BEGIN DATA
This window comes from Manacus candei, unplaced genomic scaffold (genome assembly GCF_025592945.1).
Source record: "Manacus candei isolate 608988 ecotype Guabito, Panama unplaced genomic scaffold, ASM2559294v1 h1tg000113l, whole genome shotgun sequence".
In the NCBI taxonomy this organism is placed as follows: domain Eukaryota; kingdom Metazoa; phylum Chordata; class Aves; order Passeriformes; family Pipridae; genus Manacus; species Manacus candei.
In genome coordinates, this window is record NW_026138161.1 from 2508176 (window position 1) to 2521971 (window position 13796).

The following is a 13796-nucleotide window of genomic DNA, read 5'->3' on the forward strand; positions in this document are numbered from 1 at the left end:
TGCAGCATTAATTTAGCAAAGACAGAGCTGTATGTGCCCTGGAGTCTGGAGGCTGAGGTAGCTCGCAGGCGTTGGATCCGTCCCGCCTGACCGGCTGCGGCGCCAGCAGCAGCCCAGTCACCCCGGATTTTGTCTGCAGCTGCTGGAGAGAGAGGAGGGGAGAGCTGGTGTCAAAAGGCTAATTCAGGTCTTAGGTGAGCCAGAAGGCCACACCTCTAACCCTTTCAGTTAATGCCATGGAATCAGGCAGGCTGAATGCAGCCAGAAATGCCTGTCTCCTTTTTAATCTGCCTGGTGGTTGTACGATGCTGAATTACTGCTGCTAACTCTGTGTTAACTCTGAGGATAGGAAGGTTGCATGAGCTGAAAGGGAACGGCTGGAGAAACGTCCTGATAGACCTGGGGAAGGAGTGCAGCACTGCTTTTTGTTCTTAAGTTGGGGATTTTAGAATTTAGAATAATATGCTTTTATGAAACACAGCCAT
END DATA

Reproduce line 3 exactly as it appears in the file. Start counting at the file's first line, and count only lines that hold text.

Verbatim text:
In the NCBI taxonomy this organism is placed as follows: domain Eukaryota; kingdom Metazoa; phylum Chordata; class Aves; order Passeriformes; family Pipridae; genus Manacus; species Manacus candei.